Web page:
There are huge financial interests committed of course to preserving the absolute dominance of football but such a shift towards a more plural sports culture would be no bad thing. A game mired in the misbehaviour of the super-rich, with vastly inflated estimates of their ability when it comes to most of the England players, football is going to face some sort of challenge when it seeks to reassert its status as the ‘national game.’ 2012 is already beung talked of as a ‘1966’ moment, if that proves to be the case then British sports culture will never afain accord football the status it has enjoyed for so long. But for that to happen the Olympic sports will have to also be transformed in terms of access for a much broader section of the population.
Football isn’t popular simply by accident, it is a simple game, with no expensive kit or facilities required and a professional base for those who have talent.
Our most successful Olympian on the track Mo Farah, was taking part in a sport with perhaps the most universal appeal of all, distance running. A sport that requires next to no kit, no facilities and offers for the lucky few a route out of poverty too via a professional circuit. Its universalism has sparked on occasion massive bursts of participation, the jogging boom of the late 1970s which led to the city marathons, half-marathons, 10ks and the rest.
Here lies the argument that to counterpose elite-level competitive sport with mass participation, mainly recreational, sport is divisive and futile. Elite success provides the media spotlight but routes to participation are socially conditioned and it should be the ambition of progressives to make access as diverse and equal as possible.
The joyful crowds Olympic Park didn’t look anything like those joining in the celebrations in the surrounding boroughs of Newham. Tower Hamlets and Hackney. This was perhaps London 2012’s greatest failing yet scarcely commented upon in all the well-deserved coverage given to a broadly diverse podium of Team GB medal-winners. In terms of those privileged enough to have the tickets these were the Home Counties Games. The jobs created largely filled by a black urban working class, short term contracts, casual and not very well-paid either. A rather more uncomfortable picture of modern Britain than just focussing on the medal-winners but crucial to understanding how finishing third in the medals table might impact on having the third lowest levels of physical activity in all of Europe. To transform that imbalance requires an understanding that all sports are socially conditioned, by race, gender and yes, class. Sport for All is only possible if framed by such an understanding.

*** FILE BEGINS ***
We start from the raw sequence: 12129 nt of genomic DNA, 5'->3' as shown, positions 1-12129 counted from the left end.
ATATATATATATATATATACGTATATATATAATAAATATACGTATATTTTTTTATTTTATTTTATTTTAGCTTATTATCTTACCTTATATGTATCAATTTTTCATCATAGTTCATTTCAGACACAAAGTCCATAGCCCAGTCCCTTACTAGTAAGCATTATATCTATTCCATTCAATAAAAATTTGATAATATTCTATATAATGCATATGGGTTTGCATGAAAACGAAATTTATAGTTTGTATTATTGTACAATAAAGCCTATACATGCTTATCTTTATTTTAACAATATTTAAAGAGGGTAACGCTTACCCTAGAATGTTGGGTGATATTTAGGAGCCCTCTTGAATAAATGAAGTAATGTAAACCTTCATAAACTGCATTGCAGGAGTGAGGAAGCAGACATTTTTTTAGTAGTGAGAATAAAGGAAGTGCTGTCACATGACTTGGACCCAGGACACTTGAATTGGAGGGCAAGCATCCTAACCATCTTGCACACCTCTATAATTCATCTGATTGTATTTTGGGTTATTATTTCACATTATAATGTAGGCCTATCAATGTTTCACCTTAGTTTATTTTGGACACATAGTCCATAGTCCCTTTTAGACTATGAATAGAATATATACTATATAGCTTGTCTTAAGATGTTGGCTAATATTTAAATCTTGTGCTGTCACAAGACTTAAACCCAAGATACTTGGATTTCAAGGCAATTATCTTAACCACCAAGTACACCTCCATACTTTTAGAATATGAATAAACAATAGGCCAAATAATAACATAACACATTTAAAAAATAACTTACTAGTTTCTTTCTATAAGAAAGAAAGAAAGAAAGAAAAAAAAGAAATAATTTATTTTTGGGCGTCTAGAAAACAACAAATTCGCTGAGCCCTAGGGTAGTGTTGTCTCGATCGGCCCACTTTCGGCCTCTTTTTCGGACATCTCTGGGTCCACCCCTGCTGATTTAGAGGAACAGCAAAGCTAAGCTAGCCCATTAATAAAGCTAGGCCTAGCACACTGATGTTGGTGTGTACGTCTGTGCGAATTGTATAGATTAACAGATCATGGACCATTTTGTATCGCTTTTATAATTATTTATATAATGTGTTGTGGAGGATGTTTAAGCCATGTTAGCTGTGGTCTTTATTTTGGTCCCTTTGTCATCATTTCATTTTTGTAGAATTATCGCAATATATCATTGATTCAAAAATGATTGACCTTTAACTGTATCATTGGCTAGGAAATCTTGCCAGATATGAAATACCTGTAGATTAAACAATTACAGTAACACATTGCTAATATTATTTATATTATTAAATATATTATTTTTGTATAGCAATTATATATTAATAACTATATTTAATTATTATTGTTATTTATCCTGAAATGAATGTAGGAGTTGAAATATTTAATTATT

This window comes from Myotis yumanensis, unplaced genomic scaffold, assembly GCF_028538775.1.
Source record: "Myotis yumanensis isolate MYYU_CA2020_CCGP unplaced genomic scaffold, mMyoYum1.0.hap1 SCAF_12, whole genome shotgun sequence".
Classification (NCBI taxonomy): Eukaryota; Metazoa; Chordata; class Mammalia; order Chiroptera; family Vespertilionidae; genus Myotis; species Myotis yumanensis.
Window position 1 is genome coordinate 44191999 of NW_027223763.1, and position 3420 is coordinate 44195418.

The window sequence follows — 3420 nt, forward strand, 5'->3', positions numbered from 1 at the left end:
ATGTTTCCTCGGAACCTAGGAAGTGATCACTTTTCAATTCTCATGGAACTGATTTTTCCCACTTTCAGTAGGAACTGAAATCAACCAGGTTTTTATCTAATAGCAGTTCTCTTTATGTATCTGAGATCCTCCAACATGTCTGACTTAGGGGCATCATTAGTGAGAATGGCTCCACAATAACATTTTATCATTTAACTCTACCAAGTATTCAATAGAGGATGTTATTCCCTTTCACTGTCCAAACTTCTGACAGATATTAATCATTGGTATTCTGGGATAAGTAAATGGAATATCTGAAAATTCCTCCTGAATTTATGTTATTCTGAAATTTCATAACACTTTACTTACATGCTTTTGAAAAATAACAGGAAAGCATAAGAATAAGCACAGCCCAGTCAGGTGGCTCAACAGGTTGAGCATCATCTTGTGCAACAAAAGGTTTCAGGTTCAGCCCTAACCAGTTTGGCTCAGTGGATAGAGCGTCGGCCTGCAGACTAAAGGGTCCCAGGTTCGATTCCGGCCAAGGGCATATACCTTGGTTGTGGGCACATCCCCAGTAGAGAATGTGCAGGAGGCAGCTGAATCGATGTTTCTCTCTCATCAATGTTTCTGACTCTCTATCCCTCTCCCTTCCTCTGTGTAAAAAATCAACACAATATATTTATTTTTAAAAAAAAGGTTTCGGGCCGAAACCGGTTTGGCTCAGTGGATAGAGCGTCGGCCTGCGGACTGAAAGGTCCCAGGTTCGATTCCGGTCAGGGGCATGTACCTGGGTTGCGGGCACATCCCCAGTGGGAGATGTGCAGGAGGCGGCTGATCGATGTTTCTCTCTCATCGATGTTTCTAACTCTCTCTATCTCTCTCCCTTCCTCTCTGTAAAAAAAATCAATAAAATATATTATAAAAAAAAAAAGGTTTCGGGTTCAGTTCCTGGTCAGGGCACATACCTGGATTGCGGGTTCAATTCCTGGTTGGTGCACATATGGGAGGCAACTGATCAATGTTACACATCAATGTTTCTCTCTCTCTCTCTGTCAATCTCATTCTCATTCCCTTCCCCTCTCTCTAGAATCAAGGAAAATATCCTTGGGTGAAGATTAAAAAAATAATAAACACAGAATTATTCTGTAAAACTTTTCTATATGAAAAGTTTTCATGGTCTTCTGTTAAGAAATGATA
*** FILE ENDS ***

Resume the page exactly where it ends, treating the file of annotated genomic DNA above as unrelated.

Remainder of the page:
Yes, lets join in the celebrations, only the most one-dimensional version of progressive politics could fail to have been moved by these Games. But thats no reason to discard our critical faculties at the turnstiles either. I went to the Olympics as a fan, I remain a critic too. The two aren’t mutually exclusive. And after its all over I am still convinced that a critical sports politics should have a vital place in any popular project for human liberation. There is a danger that as activists welcome the return to the ‘real’ business of fighting the cuts and mobilising for the 20 October TUC demo we dismiss and discard the last two and a bit weeks. For many millions that experience was as real and as moving as any experience they are ever likely to have. An experience funded by the biggest single sponsor of the Games, and Team GB, the British taxpayer. The next time a politician demands austerity with the mantra ‘we cannot spend what we haven’t got’ they should be reminded of that pertinent fact.
Mark Perryman is the author of ‘Why The Olympics Aren’t Good For Us And How They Can Be’, £8 (£6 kindle edition) available exclusively from http://www.orbooks.com/catalog/olympics/